1. Home
  2. Recruiting & Hiring Advice
  3. Acquiring Candidates
  4. The secret to hiring (and keeping) top tier tech candidates

The secret to hiring (and keeping) top tier tech candidates

This is how to appeal to their “always on” job search mentality.

The secret to hiring (and keeping) top tier tech candidates

More and more, tech professionals can’t be categorized as either passive or active candidates. They’re just always on. They always have an ear to the rail; they’re aware of their own value and are ready to take the next opportunity at a moment’s notice.

“There is so much opportunity, it’s hard for tech talent to turn it off,” says Rod Adams, talent acquisition leader at audit and consulting firm PwC. For recruiters, there’s good and bad news in this trend. The good news is that literally millions of coders, software architects and CIOs are out there right now with a “never say never” attitude to new career opportunities.

The bad news? Your next placement isn’t closed until it’s closed—and it could still unravel on the candidate’s second day on the job if something shinier and newer comes along.

Here’s how extreme tech turnover has become: Google’s median employee tenure is 1.1 years, while Amazon’s is just one year, placing both tech giants near the bottom for employee retention among Fortune 500 companies, according to a study by Payscale.

Many of these tech pros are satisfied with their jobs, but feel little or no motivation to stick with them.  They’re “always on” simply because they can never escape the glare of recruiters’ attention.

“They make a hard decision to stay or to take a new opportunity,” says Adams, “and then there’s an element of debating internally, ‘Did I make the right choice?’”

So how can you succeed in the era of the always-on candidate? We asked expert recruiters for advice on how to woo those candidates and continue to win new clients.

Develop a sourcing strategy that engages candidates effectively

In 2019, a successful tech recruiting strategy must engage these cherished candidates. They’re solid gold prospects, but many are jaded by a job market that makes them feel like nothing more than a pricey commodity. The trick to differentiating yourself as a recruiter is to meet candidates on their own territory.

“We go where the talent is,” says Karen Gardner, chief learning officer at ManTech, a government contractor that hires out its own tech employees to various federal agencies.

One way that ManTech engages contract talent is by creating and maintaining “communities of practice”—forums for interaction with experts and resources in hot specialties like cloud technologies and offensive and defensive cybersecurity practices.

Two of ManTech’s communities of practice are called Network-Centric Solutions and Insider Threat Program, a cybersecurity forum.

“Our professionals really like getting together to hear about different contracts,” says Gardner. “Our communities of practice serve all of ManTech, providing the forums in which our professionals discuss best practices and common implementation patterns to deliver solutions that solve our customers’ most challenging needs.”

Recruiters must get more technical than ever

The latest tools for recruiting can help you identify always-on candidates before you make contact.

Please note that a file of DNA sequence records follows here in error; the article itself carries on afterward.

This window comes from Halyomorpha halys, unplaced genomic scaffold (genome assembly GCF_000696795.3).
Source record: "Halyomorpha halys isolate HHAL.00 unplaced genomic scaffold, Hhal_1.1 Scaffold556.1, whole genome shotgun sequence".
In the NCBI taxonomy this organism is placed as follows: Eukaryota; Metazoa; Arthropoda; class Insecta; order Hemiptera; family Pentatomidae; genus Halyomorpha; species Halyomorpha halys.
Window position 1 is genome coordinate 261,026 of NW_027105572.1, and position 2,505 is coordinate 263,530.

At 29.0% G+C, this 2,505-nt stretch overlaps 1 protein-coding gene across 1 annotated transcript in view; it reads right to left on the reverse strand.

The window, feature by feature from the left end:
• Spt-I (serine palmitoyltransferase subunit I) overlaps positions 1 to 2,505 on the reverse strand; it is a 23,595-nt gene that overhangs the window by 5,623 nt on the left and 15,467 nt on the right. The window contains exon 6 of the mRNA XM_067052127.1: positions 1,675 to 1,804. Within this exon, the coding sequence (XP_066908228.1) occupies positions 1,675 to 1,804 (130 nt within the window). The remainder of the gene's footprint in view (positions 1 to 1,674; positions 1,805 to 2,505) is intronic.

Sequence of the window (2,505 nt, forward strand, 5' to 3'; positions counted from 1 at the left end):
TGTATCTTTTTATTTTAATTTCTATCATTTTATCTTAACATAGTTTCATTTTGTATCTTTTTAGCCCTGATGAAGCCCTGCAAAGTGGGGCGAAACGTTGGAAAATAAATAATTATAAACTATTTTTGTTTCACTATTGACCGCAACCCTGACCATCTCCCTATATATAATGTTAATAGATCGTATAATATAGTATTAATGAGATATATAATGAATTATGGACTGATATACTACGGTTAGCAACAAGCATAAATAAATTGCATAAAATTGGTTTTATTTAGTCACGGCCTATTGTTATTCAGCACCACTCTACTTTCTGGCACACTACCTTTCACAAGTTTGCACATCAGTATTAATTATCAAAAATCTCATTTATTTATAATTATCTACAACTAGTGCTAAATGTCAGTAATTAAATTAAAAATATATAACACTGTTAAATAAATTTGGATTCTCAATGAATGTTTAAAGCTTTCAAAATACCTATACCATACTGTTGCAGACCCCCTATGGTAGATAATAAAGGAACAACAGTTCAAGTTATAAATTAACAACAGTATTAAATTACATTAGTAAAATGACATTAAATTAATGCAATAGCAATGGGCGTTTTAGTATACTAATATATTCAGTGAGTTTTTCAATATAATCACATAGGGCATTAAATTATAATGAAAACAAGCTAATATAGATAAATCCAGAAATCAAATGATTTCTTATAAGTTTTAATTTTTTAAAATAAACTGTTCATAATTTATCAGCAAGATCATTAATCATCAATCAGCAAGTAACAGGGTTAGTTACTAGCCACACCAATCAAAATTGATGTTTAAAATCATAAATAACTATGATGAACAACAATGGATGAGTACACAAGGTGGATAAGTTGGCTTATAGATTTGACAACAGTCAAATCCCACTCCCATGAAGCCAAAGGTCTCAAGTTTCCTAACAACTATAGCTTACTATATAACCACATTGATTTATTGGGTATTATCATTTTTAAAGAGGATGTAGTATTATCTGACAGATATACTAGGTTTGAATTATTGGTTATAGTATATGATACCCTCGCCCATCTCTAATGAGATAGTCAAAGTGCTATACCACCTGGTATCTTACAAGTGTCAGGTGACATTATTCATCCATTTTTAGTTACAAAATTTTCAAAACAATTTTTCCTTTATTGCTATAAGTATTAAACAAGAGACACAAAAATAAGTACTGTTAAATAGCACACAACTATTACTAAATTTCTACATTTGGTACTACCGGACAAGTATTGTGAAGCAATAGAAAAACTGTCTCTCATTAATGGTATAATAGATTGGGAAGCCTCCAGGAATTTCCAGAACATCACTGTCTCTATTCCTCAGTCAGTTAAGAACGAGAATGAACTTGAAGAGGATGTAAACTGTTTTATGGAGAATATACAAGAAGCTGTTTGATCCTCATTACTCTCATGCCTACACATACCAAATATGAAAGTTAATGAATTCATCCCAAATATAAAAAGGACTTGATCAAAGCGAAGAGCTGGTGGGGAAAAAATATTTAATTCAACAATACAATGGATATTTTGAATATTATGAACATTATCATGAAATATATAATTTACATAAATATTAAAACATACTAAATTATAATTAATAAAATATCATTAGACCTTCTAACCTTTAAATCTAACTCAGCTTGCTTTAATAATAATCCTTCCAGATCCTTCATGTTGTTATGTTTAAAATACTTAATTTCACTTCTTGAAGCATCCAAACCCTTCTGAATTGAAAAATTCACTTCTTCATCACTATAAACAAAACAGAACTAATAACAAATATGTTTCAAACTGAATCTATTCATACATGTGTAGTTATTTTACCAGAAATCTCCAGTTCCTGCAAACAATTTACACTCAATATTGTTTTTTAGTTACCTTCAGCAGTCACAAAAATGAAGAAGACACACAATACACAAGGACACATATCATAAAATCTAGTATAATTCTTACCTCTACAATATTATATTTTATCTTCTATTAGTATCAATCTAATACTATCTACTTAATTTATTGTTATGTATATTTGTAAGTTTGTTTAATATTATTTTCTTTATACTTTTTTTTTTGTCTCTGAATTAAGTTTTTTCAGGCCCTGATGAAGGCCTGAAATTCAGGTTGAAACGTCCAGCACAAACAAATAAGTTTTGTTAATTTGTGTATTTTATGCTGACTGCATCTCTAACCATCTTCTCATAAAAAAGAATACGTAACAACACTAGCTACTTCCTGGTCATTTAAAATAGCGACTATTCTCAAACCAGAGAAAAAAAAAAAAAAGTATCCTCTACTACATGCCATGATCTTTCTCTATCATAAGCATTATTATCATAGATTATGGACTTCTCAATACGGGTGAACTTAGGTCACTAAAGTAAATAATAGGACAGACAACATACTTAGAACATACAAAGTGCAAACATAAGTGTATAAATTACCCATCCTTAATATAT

“For example, there are AI apps that can predict who’s more likely to leave a job based on their update activity on their [social media] profiles,” says Sean Dowling, partner and manager of recruiting strategy at search firm WinterWyman “Now there’s software that can aggregate all these little clues.” Entelo is one such application.

Recruiters also need to be active in the online forums where tech professionals live, by posting articles and updates on industry news, for example, Dowling says.

“I have shared commentary about new technology—comparisons between Angular 1 versus Angular 2, or software or new product releases,” he adds. (Angular is a Java-based platform for building web applications.)

Granted, you probably won’t master the technologies that candidates live for, but you can at least demonstrate technical literacy.

“Some of our recruiters are as technical as the technical guys, and they get smart on emerging technologies just as quickly,” says Gardner. Dowling adds: “Lots of recruiters don’t know how to look at code samples.” If you don’t know how, you should learn—perhaps from a candidate you’ve worked with for years.

Recruiters may need to invest time to identify the forums where candidates in a given specialty hang out. “You might recruit for a full day and find this one site that’s really niche to your client,” says Dowling. “When searching the other day for React.js developers, I found a forum called Hackr.io, a group of React developers that pose questions to each other.” In addition to user forums, Hackr.io features programming courses, meetup listings and tech industry news.

Get personal—fast—to build alliances

To succeed in the long term, tech recruiters need to dig in to build strong alliances with candidates. How? By showing candidates that you’re invested in their future, not just the gig at hand.

ManTech does this with a big education and training perk. “We're the only employer in the region that offers free tuition to our employees,” says Gardner.

ManTech partnered with Purdue University Global to close talent gaps in cybersecurity. Fringe benefit: For ManTech employees who are hired out on contract, turnover is 45 percent lower among those who take advantage of the tuition offer.

In the long game of tech recruiting, it pays to keep in touch with candidates whether or not you’ve hooked them up for their current gig. “We do have a focused alumni strategy, a team that drives engaging with alumni,” says Adams of PwC. “We provide continuing learning opportunities, so that we may be able to hire them back.”